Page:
That’s the amount of intentional practice Dr. K. Anders Ericsson determined is needed to master a skill. He published his findings in the Harvard Business Review in 2007. Author Malcolm Gladwell popularized those findings in his book, Outliers, in 2008.
Just how long is 10,000 hours?
If you practiced full-time, 40 hours per week, it would take approximately five years to reach 10,000 hours.
But we’re not talking about just any level of practice. Dr. Ericksson notes the practice must be deliberate, intentionally “improving the skills you already have and extending the reach and range of those skills.”
To put it another way, you can have five years of experience in which each year builds on the skills and knowledge learned the previous year. Or you can have five years of experience in which you simply continue to repeat what you learned the first year, without any additional growth. Five years of experience or one year repeated five times.
For several years after those findings were published, the writing community saw a proliferation of magazine articles and blog posts discuss the merits of the 10,000-hour rule. Ten-thousand is not a magic number. Still, many professionals concluded that it provided a good indication of the perseverance and tenacity of those trying to succeed in publishing.
But those 10,000 hours need to be spent doing more than just repeating the same mistakes again and again. As a writer, whether new and unpublished or experienced and multi-published, how are you growing in the mastery of your writing skills? Are you:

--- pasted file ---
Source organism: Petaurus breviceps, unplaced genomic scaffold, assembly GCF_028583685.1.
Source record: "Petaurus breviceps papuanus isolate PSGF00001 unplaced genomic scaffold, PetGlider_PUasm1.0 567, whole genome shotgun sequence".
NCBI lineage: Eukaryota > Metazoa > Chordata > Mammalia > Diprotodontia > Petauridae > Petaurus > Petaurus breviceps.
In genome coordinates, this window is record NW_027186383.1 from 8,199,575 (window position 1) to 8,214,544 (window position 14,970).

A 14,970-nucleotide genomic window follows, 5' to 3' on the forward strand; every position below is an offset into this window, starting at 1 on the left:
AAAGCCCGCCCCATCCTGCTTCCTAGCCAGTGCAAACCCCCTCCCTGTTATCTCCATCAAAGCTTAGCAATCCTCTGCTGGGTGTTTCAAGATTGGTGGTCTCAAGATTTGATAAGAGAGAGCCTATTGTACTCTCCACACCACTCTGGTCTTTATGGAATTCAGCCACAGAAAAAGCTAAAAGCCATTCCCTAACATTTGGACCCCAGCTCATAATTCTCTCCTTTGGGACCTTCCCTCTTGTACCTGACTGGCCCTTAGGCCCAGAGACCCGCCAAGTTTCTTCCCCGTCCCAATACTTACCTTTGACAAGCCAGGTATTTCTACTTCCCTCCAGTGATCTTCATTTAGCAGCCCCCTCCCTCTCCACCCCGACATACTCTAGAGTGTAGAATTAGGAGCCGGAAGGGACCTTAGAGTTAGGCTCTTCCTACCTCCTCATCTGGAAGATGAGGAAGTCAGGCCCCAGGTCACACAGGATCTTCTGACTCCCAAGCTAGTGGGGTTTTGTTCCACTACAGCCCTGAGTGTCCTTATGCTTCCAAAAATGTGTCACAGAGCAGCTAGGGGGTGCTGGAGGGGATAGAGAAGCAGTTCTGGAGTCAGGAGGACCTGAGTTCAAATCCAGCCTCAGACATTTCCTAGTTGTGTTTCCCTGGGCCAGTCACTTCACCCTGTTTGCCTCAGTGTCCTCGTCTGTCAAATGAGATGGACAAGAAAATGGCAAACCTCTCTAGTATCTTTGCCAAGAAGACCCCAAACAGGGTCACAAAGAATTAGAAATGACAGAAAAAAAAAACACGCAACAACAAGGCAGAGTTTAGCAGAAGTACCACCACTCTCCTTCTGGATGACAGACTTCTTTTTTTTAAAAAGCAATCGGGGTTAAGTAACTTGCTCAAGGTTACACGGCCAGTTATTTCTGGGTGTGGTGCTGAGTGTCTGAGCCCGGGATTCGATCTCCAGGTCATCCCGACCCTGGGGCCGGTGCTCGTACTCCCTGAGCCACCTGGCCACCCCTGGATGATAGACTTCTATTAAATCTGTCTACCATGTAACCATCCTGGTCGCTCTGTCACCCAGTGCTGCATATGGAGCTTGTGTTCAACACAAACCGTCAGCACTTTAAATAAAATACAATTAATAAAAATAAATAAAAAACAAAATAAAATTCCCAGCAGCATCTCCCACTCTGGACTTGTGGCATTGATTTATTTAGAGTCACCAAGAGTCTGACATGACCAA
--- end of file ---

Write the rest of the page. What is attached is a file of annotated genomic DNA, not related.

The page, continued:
- Reading well-written books in your genre?
- Reading books on writing technique?
- Following blogs of professionals in the industry?
- Attending writer’s conferences?
- Participating in a critique group?
- Seeking a writing coach or mentor?
In five years — 10,000 hours from now — where will you be in your writing? Use your time wisely!
Ava Pennington is a writer, Bible teacher, and speaker. Her newest book, Daily Reflections on the Names of God: A Devotional, is endorsed by Precepts founder Kay Arthur. Additionally, Ava is co-author of Faith Basics for Kids. The first two books in the series are Do You Love Me More? and Will I See You Today? She has also written numerous articles for magazines such as Focus on the Family’s Clubhouse, Today’s Christian Woman, Power for Living, and Called.
In addition to her writing, Ava also teaches a weekly, Bible Study Fellowship (BSF) class. She is a passionate speaker and teacher, and delights in challenging audiences with the truth of God’s word in relevant, enjoyable presentations. For more information, visit her at www.AvaWrites.com.